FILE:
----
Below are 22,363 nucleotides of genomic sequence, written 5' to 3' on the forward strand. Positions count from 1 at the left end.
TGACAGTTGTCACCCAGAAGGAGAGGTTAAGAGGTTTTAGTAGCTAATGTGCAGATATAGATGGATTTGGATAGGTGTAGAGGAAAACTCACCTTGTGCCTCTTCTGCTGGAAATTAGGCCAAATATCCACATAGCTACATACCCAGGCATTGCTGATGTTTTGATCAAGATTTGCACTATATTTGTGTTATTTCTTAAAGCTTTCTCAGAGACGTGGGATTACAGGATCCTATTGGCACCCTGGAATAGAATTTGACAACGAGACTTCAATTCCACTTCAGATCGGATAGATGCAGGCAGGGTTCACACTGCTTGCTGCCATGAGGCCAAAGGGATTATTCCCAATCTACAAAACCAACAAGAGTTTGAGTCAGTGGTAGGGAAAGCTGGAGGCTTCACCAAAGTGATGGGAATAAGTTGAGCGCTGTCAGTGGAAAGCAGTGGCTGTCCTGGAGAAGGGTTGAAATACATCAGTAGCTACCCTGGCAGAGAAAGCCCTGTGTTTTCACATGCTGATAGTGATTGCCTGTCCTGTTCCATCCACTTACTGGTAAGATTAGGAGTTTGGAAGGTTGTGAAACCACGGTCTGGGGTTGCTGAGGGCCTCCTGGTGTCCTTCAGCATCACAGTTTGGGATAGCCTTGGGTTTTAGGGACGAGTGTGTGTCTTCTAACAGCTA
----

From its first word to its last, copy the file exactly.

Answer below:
Below are 22,363 nucleotides of genomic sequence, written 5' to 3' on the forward strand. Positions count from 1 at the left end.
TGACAGTTGTCACCCAGAAGGAGAGGTTAAGAGGTTTTAGTAGCTAATGTGCAGATATAGATGGATTTGGATAGGTGTAGAGGAAAACTCACCTTGTGCCTCTTCTGCTGGAAATTAGGCCAAATATCCACATAGCTACATACCCAGGCATTGCTGATGTTTTGATCAAGATTTGCACTATATTTGTGTTATTTCTTAAAGCTTTCTCAGAGACGTGGGATTACAGGATCCTATTGGCACCCTGGAATAGAATTTGACAACGAGACTTCAATTCCACTTCAGATCGGATAGATGCAGGCAGGGTTCACACTGCTTGCTGCCATGAGGCCAAAGGGATTATTCCCAATCTACAAAACCAACAAGAGTTTGAGTCAGTGGTAGGGAAAGCTGGAGGCTTCACCAAAGTGATGGGAATAAGTTGAGCGCTGTCAGTGGAAAGCAGTGGCTGTCCTGGAGAAGGGTTGAAATACATCAGTAGCTACCCTGGCAGAGAAAGCCCTGTGTTTTCACATGCTGATAGTGATTGCCTGTCCTGTTCCATCCACTTACTGGTAAGATTAGGAGTTTGGAAGGTTGTGAAACCACGGTCTGGGGTTGCTGAGGGCCTCCTGGTGTCCTTCAGCATCACAGTTTGGGATAGCCTTGGGTTTTAGGGACGAGTGTGTGTCTTCTAACAGCTA